The Old Grey Wizard
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The Kindness of Strangers: 13. Lighter Matters
Saruman knew his own foibles well enough to realize that he could not resist temptation once it began to gnaw at him. At just one hour after sunrise on September 9th, he slipped through the doorway that led to the long staircase of the southwest pillar and began climbing.
He stared through the tinted window with his heart in his throat. In the light of day, the sight of the immobile form of Gandalf the Grey on the platform was nothing short of ghastly. They had left him bound—rope, not shackles, he observed, so that the Urûks could say they had obeyed his orders. But he was almost naked—and look at him! He knew he should have checked on the captive's condition before he ordered his release from the dungeons. Instead, he had trusted that idiot, Muzlúk. Clearly, the Fool was dead. Why, a carrion crow was already pecking at him! Saruman fumbled in his pocket for the keys, his hands trembling as he reached out to unlock the door.
But no—he moved! The bird fluttered away as he moved again. He was alive, after all…just barely. Saruman caught his breath as he took in the full extent of his former colleague's injuries. The White Wizard felt a strange mixture of satisfaction and much more deeply hidden twinges of guilt as he thought on what the Grey Wizard had endured, and must now be experiencing as consciousness returned. Anyone rational, he thought, would simply lie down and welcome death. But the Fool struggled on.
As Saruman watched, Gandalf began to crawl toward where his great sword lay abandoned on the platform. The carrion crow harried him for a while; then it seemed to give up and flew off. When he finally reached the sword, he lay on his side and grappled awkwardly with the razor sharp point, cutting himself repeatedly before he managed to slice through the rope that bound his wrists. He then seemed to ignore what Saruman assumed was a bowl of food and a container of water left by his servants, and crawled in the opposite direction toward his boot, which, as luck would have it, had landed upright and had filled with rainwater again. He picked it up with shaking hands and drank deeply from the makeshift container. Only then did he allow himself to rest.
And not for long. Soon he was crawling again, toward the crumpled pile of garments. As he slowly pulled on each item of clothing, Saruman's attention was drawn to the bowl and flask. He gaped as he realized what he was seeing. He didn't know whether to be furious that the Urûks had disobeyed him or amused at their coarse humor.
Finally, the Grey Fool dragged himself to his feet and staggered to where his staff lay on the floor. He fell as he bent to retrieve it. When he stood again and turned, his battered face was filled with fury. As Saruman watched, Gandalf took aim with his staff at the bowl and the flask. With a streak of green-blue lightning, the foul objects skidded across the smooth stone and flew off the platform. The flask spun and upended, its yellow liquid splattering into the wind as it fell out of sight.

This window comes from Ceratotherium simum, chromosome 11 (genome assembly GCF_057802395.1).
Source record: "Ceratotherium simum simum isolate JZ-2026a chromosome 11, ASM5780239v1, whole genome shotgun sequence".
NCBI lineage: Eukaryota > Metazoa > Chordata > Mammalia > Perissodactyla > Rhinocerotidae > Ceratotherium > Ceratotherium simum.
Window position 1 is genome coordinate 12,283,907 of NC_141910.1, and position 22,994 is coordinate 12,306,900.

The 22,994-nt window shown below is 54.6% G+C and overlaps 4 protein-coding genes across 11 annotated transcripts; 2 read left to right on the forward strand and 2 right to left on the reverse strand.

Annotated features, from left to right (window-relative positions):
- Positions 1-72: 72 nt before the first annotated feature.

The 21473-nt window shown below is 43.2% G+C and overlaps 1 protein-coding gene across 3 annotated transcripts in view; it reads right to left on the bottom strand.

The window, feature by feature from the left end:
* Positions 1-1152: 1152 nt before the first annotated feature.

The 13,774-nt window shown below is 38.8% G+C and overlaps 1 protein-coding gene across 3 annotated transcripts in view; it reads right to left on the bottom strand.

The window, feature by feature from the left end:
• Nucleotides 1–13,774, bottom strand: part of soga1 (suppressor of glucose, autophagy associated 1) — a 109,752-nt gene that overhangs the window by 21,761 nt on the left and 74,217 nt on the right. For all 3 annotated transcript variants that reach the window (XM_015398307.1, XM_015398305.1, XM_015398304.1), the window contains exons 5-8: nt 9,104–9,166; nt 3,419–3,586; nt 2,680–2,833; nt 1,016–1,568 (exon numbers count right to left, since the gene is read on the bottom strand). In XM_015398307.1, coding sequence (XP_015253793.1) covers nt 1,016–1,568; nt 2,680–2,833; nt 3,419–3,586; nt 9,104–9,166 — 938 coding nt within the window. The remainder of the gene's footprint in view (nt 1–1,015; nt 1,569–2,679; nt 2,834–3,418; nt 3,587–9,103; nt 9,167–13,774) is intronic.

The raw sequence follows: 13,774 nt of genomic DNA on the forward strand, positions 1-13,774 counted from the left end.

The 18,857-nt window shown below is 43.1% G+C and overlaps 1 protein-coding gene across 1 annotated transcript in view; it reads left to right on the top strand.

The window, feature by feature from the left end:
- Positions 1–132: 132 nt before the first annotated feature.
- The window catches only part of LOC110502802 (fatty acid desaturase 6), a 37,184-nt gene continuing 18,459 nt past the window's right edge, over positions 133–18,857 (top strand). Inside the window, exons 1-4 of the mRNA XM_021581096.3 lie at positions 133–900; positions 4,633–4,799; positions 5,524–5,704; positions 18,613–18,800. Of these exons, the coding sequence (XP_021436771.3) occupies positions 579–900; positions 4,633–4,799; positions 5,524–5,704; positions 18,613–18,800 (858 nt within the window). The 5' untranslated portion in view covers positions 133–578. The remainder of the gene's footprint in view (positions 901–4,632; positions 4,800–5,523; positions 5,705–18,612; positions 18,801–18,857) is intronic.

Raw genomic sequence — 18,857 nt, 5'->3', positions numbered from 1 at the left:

Amazingly, he then seemed intent on bringing order to the scattered objects on the platform. For what purpose, Saruman could not guess, but the Grey Wizard stumbled about, gathering his crumpled hat, his rain-drenched cloak, his remaining boot and a scrap of old fabric that had blown to the top of the pinnacle. He tucked the end of the scabbard into his belt and carried the sword to the northwestern pillar. Finally, he swayed and sat down heavily, leaning against the stone. Once he had cleansed the blade of Orc-blood, he sheathed his gleaming weapon and turned his attention to tearing off a few strips of cloth to wrap around his swollen, bleeding hands.
The White Wizard watched his enemy go about this simple task with great difficulty. His fingers would hardly obey him. His hands, Saruman mused, after having been bound so tightly and for so long, would only now be prickling to life, and probably throbbed intensely. Every few minutes he would wince and stop to rest, clutching his right hand with his left. Meanwhile, the new slashes kept oozing.
Layers of conflicting, tumultuous emotion swirled within Saruman. He had done this—he had done this. For how many centuries had he secretly longed to have the upper hand over this particular rival? How many times had he imagined the prideful, arrogant Gandalf the Grey at his mercy? Delight with his accomplishment battled for supremacy over sickening shame over how it had been done. Pride won.
But even as he savored a sense of daring triumph, it vanished like smoke on the wind. The Grey Fool had received a fitting reward for his insolence, it was true. But absolutely nothing had been accomplished by it, except that Saruman's innermost desires had been ruthlessly revealed. Guilt and horror cried out faintly within his heart. And in response, his heart hardened. Coldly, he assessed his new, precarious predicament.
The White Wizard saw his error clearly. He had been too soft-hearted. He had stopped too soon. The captive surely could have been pressed harder—much harder. His opponent's intransigence had made him seem a failure in the Eye of the Dark Lord. Everything, as usual, was Gandalf the Grey's fault. He began to suspect that the Fool had planned it all, to subject him to this humiliation.
The chance for Saruman to obtain the One for himself had slipped away. The Nazgûl were coming. Even if he were to open the door and begin it all anew, the Nine would claim whatever he discovered.
"Barad-dûr is welcome to him," he hissed. He spun and stormed down the stairs.
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